Alexander, Benjamin F. Coxey’s Army: Popular Protest in the Gilded Age. Witness to History. Baltimore, MD: John Hopkins University Press, 2015.
In Coxey’s Army: Popular Protest in the Gilded Age, written by Benjamin Alexander, the political discontents during the 1890s are emphasized and connected to the once considered irrational march on Washington in 1894. Hundreds of unemployed men, otherwise known as Coxey’s Army, trudged to the capital demanding the government employ them with programs to build roads. These demands were unheard of at the time as the government was not considered responsible to ensure employment. Anyone unemployed was considered “lazy” and it was through fault of their own. Coxey’s Army gained support in the little towns and communities but never had any legislation passed on the national scale. Alexander answers the question of why these men were marching, why they were not taken seriously by the government, and how a once “comical” march on the capital was foreshadowing for future government programs. Benjamin Alexander has written a clear, cohesive book that contextualizes social, class, and labor struggles during the late nineteenth century by connecting Coxey’s Army to the vast underlying problems of the time.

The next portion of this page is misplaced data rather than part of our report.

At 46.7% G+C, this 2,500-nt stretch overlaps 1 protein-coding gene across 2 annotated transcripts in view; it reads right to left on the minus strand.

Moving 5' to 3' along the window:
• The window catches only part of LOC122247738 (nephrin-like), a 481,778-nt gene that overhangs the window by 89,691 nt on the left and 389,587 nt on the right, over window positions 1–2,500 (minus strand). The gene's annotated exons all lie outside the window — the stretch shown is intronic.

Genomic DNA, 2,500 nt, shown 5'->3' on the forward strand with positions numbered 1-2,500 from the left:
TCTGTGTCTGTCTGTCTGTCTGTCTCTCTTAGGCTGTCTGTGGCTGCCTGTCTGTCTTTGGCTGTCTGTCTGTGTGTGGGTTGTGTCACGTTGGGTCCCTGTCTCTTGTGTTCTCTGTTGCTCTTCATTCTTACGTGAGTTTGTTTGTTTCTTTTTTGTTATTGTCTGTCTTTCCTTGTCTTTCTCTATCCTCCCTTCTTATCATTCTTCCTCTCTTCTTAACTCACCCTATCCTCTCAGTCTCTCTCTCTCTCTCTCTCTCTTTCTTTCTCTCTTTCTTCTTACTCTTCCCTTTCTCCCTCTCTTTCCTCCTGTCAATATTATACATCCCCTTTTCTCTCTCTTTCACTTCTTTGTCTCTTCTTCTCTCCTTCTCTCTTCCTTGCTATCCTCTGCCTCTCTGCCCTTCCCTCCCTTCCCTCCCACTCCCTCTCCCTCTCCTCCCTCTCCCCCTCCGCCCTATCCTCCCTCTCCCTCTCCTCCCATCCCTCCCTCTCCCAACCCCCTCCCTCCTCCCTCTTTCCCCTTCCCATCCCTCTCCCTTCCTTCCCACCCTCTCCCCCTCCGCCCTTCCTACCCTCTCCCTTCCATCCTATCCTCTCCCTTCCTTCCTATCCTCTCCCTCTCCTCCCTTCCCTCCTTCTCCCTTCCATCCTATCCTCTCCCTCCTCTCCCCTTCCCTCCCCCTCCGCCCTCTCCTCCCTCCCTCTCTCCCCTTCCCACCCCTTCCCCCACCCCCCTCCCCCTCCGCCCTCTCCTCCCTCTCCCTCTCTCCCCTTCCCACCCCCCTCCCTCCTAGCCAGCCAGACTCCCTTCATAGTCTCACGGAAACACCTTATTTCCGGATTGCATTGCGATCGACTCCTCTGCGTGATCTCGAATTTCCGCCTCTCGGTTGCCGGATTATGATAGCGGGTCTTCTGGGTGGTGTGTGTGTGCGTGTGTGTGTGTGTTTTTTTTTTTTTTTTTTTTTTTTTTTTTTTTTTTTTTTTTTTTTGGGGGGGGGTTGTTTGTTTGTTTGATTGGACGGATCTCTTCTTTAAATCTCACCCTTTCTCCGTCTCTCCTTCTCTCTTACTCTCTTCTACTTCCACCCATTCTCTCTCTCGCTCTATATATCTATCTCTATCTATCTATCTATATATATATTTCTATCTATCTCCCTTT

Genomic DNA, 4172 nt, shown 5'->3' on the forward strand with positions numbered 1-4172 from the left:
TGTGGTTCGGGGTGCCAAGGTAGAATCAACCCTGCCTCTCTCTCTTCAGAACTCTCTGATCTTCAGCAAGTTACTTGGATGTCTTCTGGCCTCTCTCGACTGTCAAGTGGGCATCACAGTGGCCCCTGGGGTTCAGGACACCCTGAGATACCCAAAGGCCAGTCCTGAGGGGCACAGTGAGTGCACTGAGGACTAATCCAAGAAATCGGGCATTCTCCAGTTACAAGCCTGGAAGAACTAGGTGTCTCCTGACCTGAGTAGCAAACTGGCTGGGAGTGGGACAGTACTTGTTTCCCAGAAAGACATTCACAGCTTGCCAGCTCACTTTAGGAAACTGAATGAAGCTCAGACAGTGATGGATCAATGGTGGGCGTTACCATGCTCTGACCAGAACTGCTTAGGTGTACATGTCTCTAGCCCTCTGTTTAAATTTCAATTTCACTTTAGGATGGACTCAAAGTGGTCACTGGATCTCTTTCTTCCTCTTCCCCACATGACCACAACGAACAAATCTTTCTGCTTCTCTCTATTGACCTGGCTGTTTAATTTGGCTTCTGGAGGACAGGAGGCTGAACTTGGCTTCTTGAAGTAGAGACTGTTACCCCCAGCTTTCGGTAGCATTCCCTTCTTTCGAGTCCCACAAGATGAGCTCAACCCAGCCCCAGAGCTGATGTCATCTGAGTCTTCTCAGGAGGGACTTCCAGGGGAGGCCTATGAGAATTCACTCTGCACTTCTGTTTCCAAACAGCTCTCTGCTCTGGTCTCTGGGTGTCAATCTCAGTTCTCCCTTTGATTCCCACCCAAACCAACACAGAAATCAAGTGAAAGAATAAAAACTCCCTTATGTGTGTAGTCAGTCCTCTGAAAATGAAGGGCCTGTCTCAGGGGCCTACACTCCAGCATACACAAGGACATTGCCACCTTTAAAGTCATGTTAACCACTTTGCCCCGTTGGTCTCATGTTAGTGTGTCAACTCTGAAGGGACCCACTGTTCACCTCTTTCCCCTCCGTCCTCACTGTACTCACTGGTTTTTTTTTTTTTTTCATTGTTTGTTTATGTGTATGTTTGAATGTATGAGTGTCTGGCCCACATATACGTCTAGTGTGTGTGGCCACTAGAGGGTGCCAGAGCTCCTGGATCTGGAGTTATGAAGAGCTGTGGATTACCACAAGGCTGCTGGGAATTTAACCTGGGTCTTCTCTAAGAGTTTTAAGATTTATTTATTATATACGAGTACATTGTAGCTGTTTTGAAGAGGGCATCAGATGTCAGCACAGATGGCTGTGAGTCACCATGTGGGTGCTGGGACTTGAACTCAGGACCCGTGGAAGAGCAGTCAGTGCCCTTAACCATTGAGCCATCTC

While Coxey’s army was considered a foolish venture at the time, Alexander explains that the movement was actually representative of the nation’s feelings on labor struggles. According to Alexander’s book, the labor struggles during the Gilded Age prompted some of the nation’s top agendas. This was a time of economic expansion. Captains of businesses took advantage of the free markets and excelled in capitalism that left few with vast fortunes and most still struggling to buy bread every week. Alexander uses Andrew Carnegie as a prime example in his explanation of the economic situation of the time. While some were making great profits, many of the workers were left behind with barely survivable income. Alexander utilizes the Pullman Strike in 1894 to strengthen his argument. The men involved in the strike exploded into a protest with discontent and anger over their wages. This is similar to Jacob Sechler Coxey Sr.’s agenda. Coxey was a wealthy businessman and politician who led the unemployed men to Washington D.C in response to the economic depression of 1893. This depression is remembered as the “Panic of 1893” that left many unemployed. In this book, the author does a phenomenal job of describing the financial situations at the time. Alexander does not only describe the violent strikes at the time and the viewpoints of the unemployed, but also the feelings of the middle class and writers of the time. He emphasizes the importance of Henry George’s Progress and Poverty, published in 1879, and Edward Bellamy’s Looking Backward, in 1887. These works “did show that the producerist critique of the new order was garnering some sympathy in the middle-class American thought.” (17) The theatrical tactics that Coxey enabled for his march is the reason that many did not take him seriously according to Alexander. He agrees that Coxey’s strategies were comical at the time and that there were other more significant ways to garner support for his cause. This book accurately captures the emotions of the movement. From descriptions of taking over trains, mayors standing with shot guns, and women gathering to feed the men. This march was anything but diplomatic and Alexander manages to write a book that is not only informational but grasps the attention of the reader. The book connects the problems during the late nineteenth century to Coxey’s problems in a way that shows the reader that although this march was a folly, Coxey’s ideas were progressive and embodied the nation’s ideas on how to move forward.